On November 20,2009, U.S Ambassador to China Jon Huntsman addressed a group of international students attending the Common Ground Conference at Peking University in Beijing about the state of the U.S-China relationship. Following are excerpts of his remarks:
2009年11月20日，美国驻华大使洪博培（Jon Huntsman）在北京大学向参加“求同论坛”（Common Ground Conference）的各国学生发表讲话，阐述美中关系的发展现状以及奥巴马总统对美中关系的瞩望。以下是此次讲话的摘要：
Remarks by Ambassador Jon Huntsman at the On Common Ground Conference
Peking University, Beijing, China
November 20, 2009
It’s interesting to note because when you put U.S.-China relations in proper context in history, it reads like a roller coaster. Caleb Cushing was sent over here by John Tyler because there was great concern that the British were getting way too much out of their trading relationship with China.
You’ll remember the first Opium War, right? 1837 to 1842. 1842 resulted in the Treaty of Nanjing which opened up several important ports – Xiamen, Fuzhou, Ningbo, Shanghai, and one old Canton port. Trade facilitation was achieved. They lowered tariffs and they also dealt with Hong Kong, as you will recall, which later was dealt with a little differently. It was an open-ended agreement in 1842 and it later became quite specific, a 99 year lease in, I think, 1897 or 1898.
The U.S. was very concerned about this agreement between the UK and China, which resulted after the first Opium War. President Tyler sent over Caleb Cushing, my colleague a long time ago, and he negotiated another treaty called the Treaty of Wangxia, which essentially gave the United States more of a level playing field with the UK. It similarly opened up a lot of ports for commerce and for trade facilitation, but it also achieved a sense of extraterritoriality, the first ever, which meant that American citizens would be treated under U.S. law if they found themselves in trouble in China, which was quite unique and novel in those days, back when Ambassadors and Consuls General had enormous power over setting both trade policy for the United States, so on and so forth.
So the roller coaster ride continued up and down.
Now we sit with a large complicated relationship that is multi-faceted, that covers virtually every foreign policy issue imaginable, and one that my President, Barack Obama, has asked to be handled in a positive, collaborative and comprehensive fashion.
[At a meeting in the Oval Office of the White House, President Obama] began to lay out his vision of the U.S.-China relationship, which he described as being something that he wanted to see as positive, collaborative and comprehensive, for reasons that we discussed thereafter. He said I think the headline issues really need to be the global economy, climate change and clean energy, and regional security, because those are the issues that affect not just the two countries, not just the region, but also the world, and we are the only two countries today that together can solve these issues. No one else can. I said, Mr. President, I think we can do that. I think we can achieve that in our relationship. It won’t be easy. We’ll have our ups and our downs, the roller coaster like I described earlier, but I think that’s achievable.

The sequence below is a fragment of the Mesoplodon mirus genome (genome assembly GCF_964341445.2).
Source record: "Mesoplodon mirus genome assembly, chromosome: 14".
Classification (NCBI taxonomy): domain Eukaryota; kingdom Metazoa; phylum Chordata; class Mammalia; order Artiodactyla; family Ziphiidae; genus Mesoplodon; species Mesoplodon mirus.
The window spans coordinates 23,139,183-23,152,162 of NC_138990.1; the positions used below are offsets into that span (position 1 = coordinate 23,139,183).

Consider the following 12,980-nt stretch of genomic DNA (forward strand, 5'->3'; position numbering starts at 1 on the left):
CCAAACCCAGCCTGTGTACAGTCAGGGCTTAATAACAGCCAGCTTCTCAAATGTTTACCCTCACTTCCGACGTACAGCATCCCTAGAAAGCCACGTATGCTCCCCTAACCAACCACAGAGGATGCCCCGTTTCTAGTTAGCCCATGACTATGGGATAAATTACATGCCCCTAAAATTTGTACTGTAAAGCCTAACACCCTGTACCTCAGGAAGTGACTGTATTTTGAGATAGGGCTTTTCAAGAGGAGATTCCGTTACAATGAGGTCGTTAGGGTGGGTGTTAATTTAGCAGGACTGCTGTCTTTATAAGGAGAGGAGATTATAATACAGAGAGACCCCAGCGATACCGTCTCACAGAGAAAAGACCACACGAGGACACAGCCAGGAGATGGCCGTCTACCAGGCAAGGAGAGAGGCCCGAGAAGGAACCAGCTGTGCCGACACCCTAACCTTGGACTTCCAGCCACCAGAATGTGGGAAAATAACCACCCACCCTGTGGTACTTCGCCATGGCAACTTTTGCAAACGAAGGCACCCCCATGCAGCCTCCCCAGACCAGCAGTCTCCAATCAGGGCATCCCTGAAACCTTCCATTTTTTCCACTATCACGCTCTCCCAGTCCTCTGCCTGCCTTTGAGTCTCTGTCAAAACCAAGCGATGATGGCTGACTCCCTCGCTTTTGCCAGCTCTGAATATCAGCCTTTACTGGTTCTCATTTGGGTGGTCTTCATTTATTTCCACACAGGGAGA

So when President Obama stepped off his plane in Shanghai just a few days ago in a very driving and cold rain – I was standing out on the tarmac and my shoes became waterlogged pretty quickly, and I didn’t take an extra pair of shoes, so I was quite cold that night – he arrived and found what he had hoped for, I believe: a relationship that by and large is entering a period where our focus will be more and more on global issues that the two of us increasingly can problem solve around. He also landed to find that despite our differences, and we have our differences, we are moving in a direction that is positive, collaborative, and comprehensive.
Now while the President was here – I just want to add by giving you a sense of what was left behind – he talked more about the Pacific Ocean as something that no longer divides us, but something that we are bound by, and that the U.S.-China relationship should work in a way that meets our challenges, knowing full well that no one nation alone can meet the multiple challenges of the 21st century.
I would encourage all of you to take a look at the nine pages of detail that were part of the joint statement that was hammered out between both sides in the many days leading up to the visit. In it you will find key areas, which are the focus of cooperation, including global economic recovery; regional crises in Iran, Korea, Afghanistan and Pakistan; non-proliferation; climate change and energy – four sections. Read through it sometime if you really want to get an update on where this relationship is going.
We’ll have an opportunity in just a few short months to convene the next round of the Strategic and Economic Dialogue right here in Beijing, which will allow us again to get a check on the relationship to see how things are going, based upon having achieved a positive atmosphere that’s important to begin implementing and executing other things that together we can do.